Directed by Steven Schachter
Format: Widescreen DVD
Taglines: “Roll the cameras.”
“Two people have never been so wrong for each other.”
“Charlie Berns (William H. Macy) is a veteran Hollywood movie producer who has given up on his career and life. That is until his idealistic screenwriter nephew (Jason Ritter) comes bearing the script of a lifetime and Charlie decides to give his career one final shot. The only thing standing in his way is Diedre Hearn (Meg Ryan), a sharp-witted studio executive brought in to keep Charlie in line. But when their A-list action star (LL Cool J) gets kidnapped and the studio shuts down their movie, Charlie and Diedre reluctantly team up to pull off one of the biggest hustles in Hollywood history and, amidst the chaos, suprisingly discover they are falling for each other.”
My mom sent me this movie while I was up at college. She told me that this movie was hysterical and that I HAD to watch it. Now, my mom and I probably agree about 75% of the time on movies, but I am sometimes a little weary of her claims. One example that sticks out was when she told me how good the sexual tension of Twilight was. But you know, stuff like this only makes up 25%. I like William H. Macy enough and comedies have a little more leeway in my mind, so I might as well give it a shot now to take a break from the long list of horror films I have yet to watch.
- If it’s any consolation, some trailers before the film looked like tolerable movies. Except for JVCD.
- Mr. Macy is looking kinda down in the dumps. That and he’s trying to kill himself…
- HA! The thought of LL Cool J in a movie stopped William Macy from killing himself. Probably would’ve stopped me as well.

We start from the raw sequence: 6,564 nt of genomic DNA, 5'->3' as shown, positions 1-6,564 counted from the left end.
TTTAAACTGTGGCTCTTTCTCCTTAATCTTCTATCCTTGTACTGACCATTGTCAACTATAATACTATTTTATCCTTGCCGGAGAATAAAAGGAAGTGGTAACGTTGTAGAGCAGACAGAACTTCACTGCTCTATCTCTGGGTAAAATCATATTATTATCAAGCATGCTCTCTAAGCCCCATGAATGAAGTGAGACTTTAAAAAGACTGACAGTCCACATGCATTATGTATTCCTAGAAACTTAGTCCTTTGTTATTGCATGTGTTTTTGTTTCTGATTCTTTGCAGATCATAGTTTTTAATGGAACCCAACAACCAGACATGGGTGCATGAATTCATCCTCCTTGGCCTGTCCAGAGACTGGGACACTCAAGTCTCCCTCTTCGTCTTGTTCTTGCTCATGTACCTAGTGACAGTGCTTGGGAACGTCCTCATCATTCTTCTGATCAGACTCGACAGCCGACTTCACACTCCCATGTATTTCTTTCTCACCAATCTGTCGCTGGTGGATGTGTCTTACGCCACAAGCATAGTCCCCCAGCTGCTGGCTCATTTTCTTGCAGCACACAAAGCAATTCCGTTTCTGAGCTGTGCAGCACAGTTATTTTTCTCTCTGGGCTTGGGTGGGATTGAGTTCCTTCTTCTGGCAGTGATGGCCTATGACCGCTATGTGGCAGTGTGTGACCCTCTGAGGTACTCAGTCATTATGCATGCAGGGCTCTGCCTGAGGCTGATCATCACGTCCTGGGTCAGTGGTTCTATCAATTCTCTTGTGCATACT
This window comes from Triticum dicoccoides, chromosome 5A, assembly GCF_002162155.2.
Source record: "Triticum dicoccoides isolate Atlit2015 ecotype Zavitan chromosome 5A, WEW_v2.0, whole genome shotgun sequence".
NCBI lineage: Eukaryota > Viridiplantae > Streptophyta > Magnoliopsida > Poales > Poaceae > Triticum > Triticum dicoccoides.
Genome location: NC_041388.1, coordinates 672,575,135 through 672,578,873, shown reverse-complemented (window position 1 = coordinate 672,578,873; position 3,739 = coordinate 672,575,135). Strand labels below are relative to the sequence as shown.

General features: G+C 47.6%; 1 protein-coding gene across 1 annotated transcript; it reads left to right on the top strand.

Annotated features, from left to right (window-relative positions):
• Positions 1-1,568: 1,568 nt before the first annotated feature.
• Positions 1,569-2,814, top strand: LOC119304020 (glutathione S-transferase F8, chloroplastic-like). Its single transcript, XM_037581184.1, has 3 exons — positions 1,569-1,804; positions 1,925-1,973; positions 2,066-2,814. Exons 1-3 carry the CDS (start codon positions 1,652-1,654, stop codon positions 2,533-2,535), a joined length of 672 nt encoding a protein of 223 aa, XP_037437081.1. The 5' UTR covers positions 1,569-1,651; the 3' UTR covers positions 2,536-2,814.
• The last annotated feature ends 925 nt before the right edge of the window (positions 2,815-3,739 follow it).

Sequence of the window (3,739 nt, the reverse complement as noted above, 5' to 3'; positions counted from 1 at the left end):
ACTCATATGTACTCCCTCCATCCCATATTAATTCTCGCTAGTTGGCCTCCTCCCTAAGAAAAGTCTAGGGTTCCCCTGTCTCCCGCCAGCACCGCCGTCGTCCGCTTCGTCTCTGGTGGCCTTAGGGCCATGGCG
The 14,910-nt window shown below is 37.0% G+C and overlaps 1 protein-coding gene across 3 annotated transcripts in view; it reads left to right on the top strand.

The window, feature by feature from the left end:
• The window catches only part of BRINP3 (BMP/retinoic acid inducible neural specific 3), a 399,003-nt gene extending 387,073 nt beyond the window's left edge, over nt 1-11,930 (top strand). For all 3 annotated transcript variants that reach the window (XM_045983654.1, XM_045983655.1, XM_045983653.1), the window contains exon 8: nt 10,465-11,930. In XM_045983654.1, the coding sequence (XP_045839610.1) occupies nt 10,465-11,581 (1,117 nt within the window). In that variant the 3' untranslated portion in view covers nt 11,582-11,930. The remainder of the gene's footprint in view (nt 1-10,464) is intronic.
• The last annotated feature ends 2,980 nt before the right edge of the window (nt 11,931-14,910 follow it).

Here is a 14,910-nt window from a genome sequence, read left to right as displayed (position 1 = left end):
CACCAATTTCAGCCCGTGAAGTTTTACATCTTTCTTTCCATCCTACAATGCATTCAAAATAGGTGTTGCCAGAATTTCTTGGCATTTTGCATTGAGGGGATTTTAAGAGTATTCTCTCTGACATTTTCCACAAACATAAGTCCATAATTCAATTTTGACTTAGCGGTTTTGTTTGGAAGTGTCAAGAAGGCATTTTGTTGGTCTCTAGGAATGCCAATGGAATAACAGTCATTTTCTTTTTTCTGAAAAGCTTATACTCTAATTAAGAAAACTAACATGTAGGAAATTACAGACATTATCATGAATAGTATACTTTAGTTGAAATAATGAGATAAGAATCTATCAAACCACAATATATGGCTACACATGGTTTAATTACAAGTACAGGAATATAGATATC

- I realized that I refer to the film characters by the actor’s names, but I feel as if it is a lot more amusing that way. I’ll keep it.
- Well, that was really fast. Macy stopped being suicidal because Jason Ritter gave him a script where he cast LL Cool J as an 1800s English Prime Minister? Not even 10 minutes in to the film.
- There is quite a large tree in Macy’s empty pool. Oh, they worked that into the script, thanks Meg Ryan!
- “You’re not nudgeable.” Hmmmm, I like that fake word.
- “We’re in the entertainment business, I’m entertaining myself. What else are we gonna do? Get all depressed and suck on the tailpipe of our car?” A man of great wisdom.
- Macy’s car is started very much like my own car: with a pull string.
- Nice little social message about South Africa thrown in there.
- I have a feeling this film is all going to be the same. Meg Ryan will do something witty, then William Macy will be a jerk, back and forth with the same music going on.
- They keep talking about selling a film studio to the Canadians. Does this happen so often?
- LL Cool J has a hoped up, newly converted Jewish actor. The best.
- Film crew yamakas!
- I feel like the film this movie is about is like Kung Pow: Enter the Fist. Except for a Black, Jewish, action star.
- “We could be doing some significant shit here. A real mitzvah.” I feel like I can’t really mock a comedy like this.
- Meg Ryan’s sunglasses are so square and bothersome.
- I love when a goodbye moment in a film is literally called a “goodbye moment” by the characters.
- I feel as if I’ve run out of things to say about this film. It has become a bit absurd. And not in an “HAHAHA this is ridiculous! I love it!” But more like an, “Oh my, this is strange and I can’t follow this.”
- I want to be on the set of a film when it’s all a wrap. That’d be so cool.
The pacing was quite fast. I spent more time wondering what was going on in The Deal than I was comfortable with. And I think with comedy, you shouldn’t be so disoriented when it comes to the story. I do like movies about movies though, so that was a plus. It had hints of Bowfinger in it I feel, and I like to be able to see how Hollywood depicts Hollywood. The performances by Macy and Ryan were pretty plain, but they fit perfectly into these characters. And the supporting cast all played their characters well. The complexity of the relationship between characters is quite nice, and the dialogue was written well. The wittiness of Macy and Ryan’s characters was well done, but unfortunately that only did so much to try and override the other faults of the film. It was a cute movie. Yes, I said it was a cute movie because it is! It’s a romantic comedy with a literal Hollywood setting, and I thought the idea was great. The execution, however, could’ve been better. Props to mom for picking out an interesting film.